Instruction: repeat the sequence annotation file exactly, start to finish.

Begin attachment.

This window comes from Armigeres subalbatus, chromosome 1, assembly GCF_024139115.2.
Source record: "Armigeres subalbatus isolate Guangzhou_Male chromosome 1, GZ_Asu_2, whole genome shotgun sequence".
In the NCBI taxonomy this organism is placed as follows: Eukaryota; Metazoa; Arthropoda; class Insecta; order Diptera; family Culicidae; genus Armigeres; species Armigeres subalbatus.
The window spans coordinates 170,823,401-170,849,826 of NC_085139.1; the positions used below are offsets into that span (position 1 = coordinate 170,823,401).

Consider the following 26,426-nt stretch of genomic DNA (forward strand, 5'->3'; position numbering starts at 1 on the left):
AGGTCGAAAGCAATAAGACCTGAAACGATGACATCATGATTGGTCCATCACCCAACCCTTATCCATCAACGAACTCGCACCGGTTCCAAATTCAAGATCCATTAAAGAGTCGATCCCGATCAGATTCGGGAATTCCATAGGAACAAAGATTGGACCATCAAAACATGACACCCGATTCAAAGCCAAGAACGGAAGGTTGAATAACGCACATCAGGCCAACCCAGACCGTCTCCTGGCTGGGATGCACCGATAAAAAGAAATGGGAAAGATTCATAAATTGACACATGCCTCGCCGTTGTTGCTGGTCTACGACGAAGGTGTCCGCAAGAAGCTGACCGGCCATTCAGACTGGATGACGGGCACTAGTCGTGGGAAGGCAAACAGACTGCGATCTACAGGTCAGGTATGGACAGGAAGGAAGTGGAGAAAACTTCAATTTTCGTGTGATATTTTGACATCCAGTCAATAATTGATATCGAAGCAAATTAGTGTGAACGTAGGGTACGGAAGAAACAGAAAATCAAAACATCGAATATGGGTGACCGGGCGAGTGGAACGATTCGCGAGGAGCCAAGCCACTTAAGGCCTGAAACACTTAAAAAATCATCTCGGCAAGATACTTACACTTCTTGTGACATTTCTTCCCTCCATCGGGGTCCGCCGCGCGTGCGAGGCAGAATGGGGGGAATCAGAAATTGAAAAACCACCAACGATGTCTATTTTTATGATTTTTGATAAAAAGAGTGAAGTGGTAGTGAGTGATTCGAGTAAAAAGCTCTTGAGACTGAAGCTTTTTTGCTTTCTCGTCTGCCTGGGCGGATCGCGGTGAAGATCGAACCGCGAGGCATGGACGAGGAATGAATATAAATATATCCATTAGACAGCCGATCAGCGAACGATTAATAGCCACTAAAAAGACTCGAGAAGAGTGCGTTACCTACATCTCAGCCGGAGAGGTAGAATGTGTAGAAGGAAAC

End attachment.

This window comes from Armigeres subalbatus, chromosome 1, assembly GCF_024139115.2.
Source record: "Armigeres subalbatus isolate Guangzhou_Male chromosome 1, GZ_Asu_2, whole genome shotgun sequence".
In the NCBI taxonomy this organism is placed as follows: Eukaryota; Metazoa; Arthropoda; class Insecta; order Diptera; family Culicidae; genus Armigeres; species Armigeres subalbatus.
The window spans coordinates 170,823,401-170,849,826 of NC_085139.1; the positions used below are offsets into that span (position 1 = coordinate 170,823,401).

Consider the following 26,426-nt stretch of genomic DNA (forward strand, 5'->3'; position numbering starts at 1 on the left):
AGGTCGAAAGCAATAAGACCTGAAACGATGACATCATGATTGGTCCATCACCCAACCCTTATCCATCAACGAACTCGCACCGGTTCCAAATTCAAGATCCATTAAAGAGTCGATCCCGATCAGATTCGGGAATTCCATAGGAACAAAGATTGGACCATCAAAACATGACACCCGATTCAAAGCCAAGAACGGAAGGTTGAATAACGCACATCAGGCCAACCCAGACCGTCTCCTGGCTGGGATGCACCGATAAAAAGAAATGGGAAAGATTCATAAATTGACACATGCCTCGCCGTTGTTGCTGGTCTACGACGAAGGTGTCCGCAAGAAGCTGACCGGCCATTCAGACTGGATGACGGGCACTAGTCGTGGGAAGGCAAACAGACTGCGATCTACAGGTCAGGTATGGACAGGAAGGAAGTGGAGAAAACTTCAATTTTCGTGTGATATTTTGACATCCAGTCAATAATTGATATCGAAGCAAATTAGTGTGAACGTAGGGTACGGAAGAAACAGAAAATCAAAACATCGAATATGGGTGACCGGGCGAGTGGAACGATTCGCGAGGAGCCAAGCCACTTAAGGCCTGAAACACTTAAAAAATCATCTCGGCAAGATACTTACACTTCTTGTGACATTTCTTCCCTCCATCGGGGTCCGCCGCGCGTGCGAGGCAGAATGGGGGGAATCAGAAATTGAAAAACCACCAACGATGTCTATTTTTATGATTTTTGATAAAAAGAGTGAAGTGGTAGTGAGTGATTCGAGTAAAAAGCTCTTGAGACTGAAGCTTTTTTGCTTTCTCGTCTGCCTGGGCGGATCGCGGTGAAGATCGAACCGCGAGGCATGGACGAGGAATGAATATAAATATATCCATTAGACAGCCGATCAGCGAACGATTAATAGCCACTAAAAAGACTCGAGAAGAGTGCGTTACCTACATCTCAGCCGGAGAGGTAGAATGTGTAGAAGGAAAC